Last week, we talked about two issues that Apple was involved in – both related to App Store, apps targeted at children and usage control apps that compete with iOS’s own Usage Time. We have news in both cases.
Following the rumor that Apple would tighten restrictions on children’s apps distributed on the App Store, Apple confirmed speculation just yesterday, shortly after WWDC19 opened. The company has published a series of updates to its app store guidelines, the most significant of which provides the following direction:
Guidelines 1.3 and 5.1.4. To keep children’s data safe, apps in the “Kids” category and apps aimed at kids cannot include third-party advertising or analytics software and cannot transmit data to other parties. This guideline is applied immediately to new apps. Existing apps are required to follow it from September 3, 2019.
With this, Apple ensures that the “Children’s” category of the store is even more protected from the overwhelming influence of trackers and data analyzers – which will certainly represent a unique marketing opportunity for parents and guardians of children using iPhones and iPads. On the other hand, developers will have to move around to find ways to generate money from their applications without breaking the rules.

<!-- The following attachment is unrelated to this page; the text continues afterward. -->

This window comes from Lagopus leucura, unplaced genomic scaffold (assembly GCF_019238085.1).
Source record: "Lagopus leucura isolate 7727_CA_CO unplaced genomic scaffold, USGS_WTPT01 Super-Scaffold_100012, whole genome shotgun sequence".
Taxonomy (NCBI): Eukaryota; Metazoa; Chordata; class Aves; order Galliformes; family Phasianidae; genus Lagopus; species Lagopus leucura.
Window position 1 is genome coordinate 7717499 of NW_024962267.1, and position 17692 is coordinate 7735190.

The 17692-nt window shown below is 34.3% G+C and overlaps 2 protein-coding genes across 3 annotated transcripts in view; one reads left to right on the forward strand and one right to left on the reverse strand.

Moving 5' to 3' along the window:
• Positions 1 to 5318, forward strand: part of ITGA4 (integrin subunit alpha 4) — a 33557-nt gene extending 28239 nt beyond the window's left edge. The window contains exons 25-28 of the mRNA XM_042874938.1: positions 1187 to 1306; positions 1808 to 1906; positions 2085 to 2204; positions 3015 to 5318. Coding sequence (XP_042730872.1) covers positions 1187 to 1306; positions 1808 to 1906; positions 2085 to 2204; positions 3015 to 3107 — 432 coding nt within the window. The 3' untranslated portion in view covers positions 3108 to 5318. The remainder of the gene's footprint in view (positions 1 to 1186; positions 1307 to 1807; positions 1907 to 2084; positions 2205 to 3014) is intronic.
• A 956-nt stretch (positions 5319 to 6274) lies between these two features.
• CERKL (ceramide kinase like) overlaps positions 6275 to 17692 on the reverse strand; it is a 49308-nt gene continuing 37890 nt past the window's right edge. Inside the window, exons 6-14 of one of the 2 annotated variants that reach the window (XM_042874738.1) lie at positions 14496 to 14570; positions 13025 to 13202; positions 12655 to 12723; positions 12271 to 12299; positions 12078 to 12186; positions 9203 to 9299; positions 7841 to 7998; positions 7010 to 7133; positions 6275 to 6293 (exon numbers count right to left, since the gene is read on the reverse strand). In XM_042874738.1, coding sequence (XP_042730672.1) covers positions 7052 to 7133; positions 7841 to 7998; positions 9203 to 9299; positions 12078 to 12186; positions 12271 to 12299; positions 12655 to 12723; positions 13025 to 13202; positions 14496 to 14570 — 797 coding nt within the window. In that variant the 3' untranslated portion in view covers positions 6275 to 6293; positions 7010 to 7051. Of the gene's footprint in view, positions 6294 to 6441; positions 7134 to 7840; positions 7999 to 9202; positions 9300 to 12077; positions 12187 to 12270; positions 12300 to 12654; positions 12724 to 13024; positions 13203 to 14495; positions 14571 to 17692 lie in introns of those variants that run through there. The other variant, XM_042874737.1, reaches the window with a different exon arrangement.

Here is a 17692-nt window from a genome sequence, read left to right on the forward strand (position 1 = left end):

It will be interesting to see the reaction of the developer community to the announcement.
Usage control apps come back
The second issue also has to do with updating the guidelines on the App Store – more specifically, with the new clause below:
Guideline 5.5. As the MDM [[Mobile Device Management, enterprise device management tool]gives access to sensitive data, MDM apps must request manageability on the mobile device and can only be offered by companies and institutions, such as commercial, educational or government organizations – and, in limited cases, companies using MDM for parental control. MDM apps cannot sell, use or make data available to third parties under any circumstances, and they must commit to this in their privacy policies.
With the phrase highlighted above, Apple effectively allowed several usage control apps to return to the App Store – apps like FamilyTime or OurPact, which had recently been removed in a move that sparked criticism of Apple and the suspicion that the company was promoting a “witch hunt” for services that compete with their native Time of Use feature.
Now, the controversy is partially resolved. The apps in question may return to using MDM to offer the control and usage limit tools, but on the other hand, Apple has not released the API requested by the developers – which would allow them to give up MDM as a whole and build their tools based on native iOS features.
Well… at least it’s better than nothing, right?